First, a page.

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Baby born with malformed organs wins her fight for life

Alannah Jane Pionessa is a spirited 22-month-old, and she has been determined since she was born nine weeks prematurely at Women & Children's Hospital.

It's a good thing. Some thought she would never survive.

"I saw my daughter pray and fight for two months for this baby [before she was born]. She never wavered once," said Kathleen Rust, Alannah's grandmother.

Alannah was born with one kidney and some malformed internal organs.

Medical and surgical specialists at Children's have been following Alannah's case since the problem was discovered in utero. Her parents were so worried about her, they had her baptized when she was minutes old.

"She's doing so well for a kid they thought wouldn't survive," said Dr. Rita Ryan, chief of the division of neonatology.

Alannah was a blessing from the start, said her mother, Heather Rust. Rust was diagnosed with endometriosis, in which tissue normally lining the uterus grows in other parts of the body, and did not think she could get pregnant without medical intervention, but she did.

Things were going fine until she was 24 weeks along, when a sonogram showed fluid collecting in the baby's abdomen. Her obstetrician sent her to Women & Children's Hospital, which sent her to Children's Hospital of Philadelphia.

It was discovered Alannah had only one kidney, and she was diagnosed with persistent cloaca, a condition where the urethra, vagina and anus are fused as one opening instead of three. In Alannah's case, her rectum is normal, but her bladder apparently empties into her uterus and then out of her body.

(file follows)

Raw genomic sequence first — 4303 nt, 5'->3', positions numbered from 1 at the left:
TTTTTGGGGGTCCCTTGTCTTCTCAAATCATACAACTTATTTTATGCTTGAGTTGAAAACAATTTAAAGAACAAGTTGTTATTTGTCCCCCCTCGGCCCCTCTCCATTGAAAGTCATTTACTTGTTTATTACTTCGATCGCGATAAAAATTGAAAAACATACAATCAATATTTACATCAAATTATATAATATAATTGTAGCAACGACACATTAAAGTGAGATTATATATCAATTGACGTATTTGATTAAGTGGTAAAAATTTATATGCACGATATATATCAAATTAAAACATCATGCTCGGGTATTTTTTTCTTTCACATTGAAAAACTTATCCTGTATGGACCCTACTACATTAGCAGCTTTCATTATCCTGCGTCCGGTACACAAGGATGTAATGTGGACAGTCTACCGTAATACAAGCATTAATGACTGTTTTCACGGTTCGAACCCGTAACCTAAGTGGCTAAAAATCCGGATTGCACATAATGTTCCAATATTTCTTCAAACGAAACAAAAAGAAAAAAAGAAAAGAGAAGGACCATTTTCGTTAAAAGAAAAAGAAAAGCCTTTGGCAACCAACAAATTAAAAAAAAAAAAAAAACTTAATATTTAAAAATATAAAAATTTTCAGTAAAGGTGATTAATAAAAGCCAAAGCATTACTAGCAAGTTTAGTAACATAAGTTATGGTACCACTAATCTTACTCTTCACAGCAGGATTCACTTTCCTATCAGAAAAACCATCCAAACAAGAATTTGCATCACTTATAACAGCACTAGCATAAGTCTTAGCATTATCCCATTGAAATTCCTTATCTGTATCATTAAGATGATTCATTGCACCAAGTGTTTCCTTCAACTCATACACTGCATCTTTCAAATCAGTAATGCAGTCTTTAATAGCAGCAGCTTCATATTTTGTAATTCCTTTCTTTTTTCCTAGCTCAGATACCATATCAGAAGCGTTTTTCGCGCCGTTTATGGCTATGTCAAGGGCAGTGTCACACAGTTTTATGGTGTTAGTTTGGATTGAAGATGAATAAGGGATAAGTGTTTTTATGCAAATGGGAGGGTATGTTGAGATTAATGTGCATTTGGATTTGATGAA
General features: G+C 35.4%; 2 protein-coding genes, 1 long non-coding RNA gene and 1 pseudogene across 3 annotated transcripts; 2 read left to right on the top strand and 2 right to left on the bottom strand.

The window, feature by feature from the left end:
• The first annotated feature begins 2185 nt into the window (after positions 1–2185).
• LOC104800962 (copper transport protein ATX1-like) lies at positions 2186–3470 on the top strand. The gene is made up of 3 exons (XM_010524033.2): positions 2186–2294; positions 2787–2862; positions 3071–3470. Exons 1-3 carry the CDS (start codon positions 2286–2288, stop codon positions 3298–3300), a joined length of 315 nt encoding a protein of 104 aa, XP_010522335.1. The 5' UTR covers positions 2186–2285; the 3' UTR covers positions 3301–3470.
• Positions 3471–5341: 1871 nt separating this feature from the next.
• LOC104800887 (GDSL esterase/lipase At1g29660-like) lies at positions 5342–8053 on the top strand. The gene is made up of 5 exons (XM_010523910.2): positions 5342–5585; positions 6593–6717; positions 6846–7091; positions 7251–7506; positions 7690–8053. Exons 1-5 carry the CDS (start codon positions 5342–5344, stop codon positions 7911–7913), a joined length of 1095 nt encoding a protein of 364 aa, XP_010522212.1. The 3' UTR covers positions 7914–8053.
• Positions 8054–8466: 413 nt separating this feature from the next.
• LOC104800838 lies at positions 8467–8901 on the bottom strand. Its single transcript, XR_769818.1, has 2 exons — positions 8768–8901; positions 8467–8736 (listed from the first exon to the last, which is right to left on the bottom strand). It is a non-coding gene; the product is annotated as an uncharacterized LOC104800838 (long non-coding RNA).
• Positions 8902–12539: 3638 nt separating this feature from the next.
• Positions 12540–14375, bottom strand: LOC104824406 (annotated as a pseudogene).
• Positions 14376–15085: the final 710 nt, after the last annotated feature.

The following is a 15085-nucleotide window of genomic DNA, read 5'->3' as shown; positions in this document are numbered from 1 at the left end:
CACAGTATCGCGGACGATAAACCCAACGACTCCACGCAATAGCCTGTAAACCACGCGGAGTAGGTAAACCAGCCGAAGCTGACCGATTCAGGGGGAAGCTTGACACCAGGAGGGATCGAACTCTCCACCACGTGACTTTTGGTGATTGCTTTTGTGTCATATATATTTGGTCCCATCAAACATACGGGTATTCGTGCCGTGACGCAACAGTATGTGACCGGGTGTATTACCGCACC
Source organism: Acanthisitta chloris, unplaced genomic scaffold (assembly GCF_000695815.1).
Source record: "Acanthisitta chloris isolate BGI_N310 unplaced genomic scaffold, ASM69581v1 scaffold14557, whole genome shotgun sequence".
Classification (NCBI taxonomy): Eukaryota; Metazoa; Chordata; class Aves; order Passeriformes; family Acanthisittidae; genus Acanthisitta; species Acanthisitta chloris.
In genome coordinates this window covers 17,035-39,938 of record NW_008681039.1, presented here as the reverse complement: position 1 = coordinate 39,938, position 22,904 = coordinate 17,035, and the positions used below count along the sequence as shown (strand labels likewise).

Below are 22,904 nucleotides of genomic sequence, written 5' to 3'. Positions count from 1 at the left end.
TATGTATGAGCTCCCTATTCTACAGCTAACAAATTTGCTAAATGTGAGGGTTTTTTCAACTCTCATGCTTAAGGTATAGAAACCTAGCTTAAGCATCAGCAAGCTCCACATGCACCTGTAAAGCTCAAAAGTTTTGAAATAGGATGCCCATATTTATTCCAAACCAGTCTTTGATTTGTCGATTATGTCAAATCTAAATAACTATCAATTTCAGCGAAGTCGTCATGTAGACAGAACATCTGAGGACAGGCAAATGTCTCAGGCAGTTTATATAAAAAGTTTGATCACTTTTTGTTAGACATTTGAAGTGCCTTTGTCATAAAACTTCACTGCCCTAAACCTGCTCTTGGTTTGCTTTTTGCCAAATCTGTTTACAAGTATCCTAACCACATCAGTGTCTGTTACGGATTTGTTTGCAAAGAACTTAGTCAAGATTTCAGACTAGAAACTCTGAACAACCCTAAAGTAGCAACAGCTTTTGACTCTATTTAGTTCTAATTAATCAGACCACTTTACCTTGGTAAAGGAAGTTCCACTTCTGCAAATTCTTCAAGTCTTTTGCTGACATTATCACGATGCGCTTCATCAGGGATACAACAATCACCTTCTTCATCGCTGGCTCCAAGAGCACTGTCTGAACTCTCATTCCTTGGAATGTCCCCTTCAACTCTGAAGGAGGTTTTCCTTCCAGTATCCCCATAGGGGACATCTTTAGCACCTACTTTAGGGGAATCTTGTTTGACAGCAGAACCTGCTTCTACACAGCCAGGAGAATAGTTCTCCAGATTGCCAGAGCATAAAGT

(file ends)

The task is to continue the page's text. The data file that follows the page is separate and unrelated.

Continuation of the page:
With fluid collecting in her abdomen before she was born, the diagnosis was critical, and the baby was deemed not viable.

Heather Rust returned to Buffalo knowing the diagnosis but not the prognosis.

"I never gave up faith. I knew she would be fine. You know that mother's instinct that kicks in? Mine kicked in right away," she said.

Thirty weeks into her pregnancy, there was very little amniotic fluid, and she entered the hospital. Alannah was born by Caesarean section at 2:42 p.m. June 8, 2009, with her father, Robert Pionessa, in the delivery room.

Also, there was Sister Brenda Whelan, director of pastoral care at Children's. She met the family before the birth and baptized Alannah as soon as she was born. "My role here at the hospital is to support the families," she said.

The nondenominational department helps those of any faith, or no faith, she said.

"We don't have to do anything medical, other than just stand with them," Whelan said.

Weighing 4 pounds, 13 ounces, Alannah was feisty at birth and was whisked away to the neonatal intensive care unit, where she stayed for just over 11 weeks.

Her belly was so swollen when she was born that she looked pregnant, and 200 cubic centimeters -- more than six ounces -- of urine was drained from her abdomen.

She was on a ventilator for weeks and didn't come off intravenous nourishment for 2 1/2 months. She went home Aug. 26 but five days later was admitted to the intensive care unit at Children's. Two weeks later, she was home and has been back to Children's just for checkups.

"Her parents were very dedicated. They were here all the time," Ryan said. "We love having parents who are very supportive."

Alannah receives physical therapy twice a month, and she just started getting speech services. Her time on the ventilator left a groove in her soft palate, and her speech is delayed.

Doctors aren't sure if Alannah will develop bladder control, but Heather Rust said the early signs of potty training are there, and she has successfully used the potty chair. At some point surgeons plan to reconstruct her urethra.

The condition apparently developed several weeks after conception when cells did not properly divide, Rust said.

While Alannah is a joy, she does have the moments of a typical almost 2-year-old, and she has the Irish and Hispanic temperament of her parents combined, Heather Rust said. But they are grateful for every minute of her life and can't help but smile when the independent streak appears.

"Every time she has a tantrum, I thank God she's having a temper tantrum," she said. "We haven't figured out why she's here, but I think it's to bring joy and happiness."


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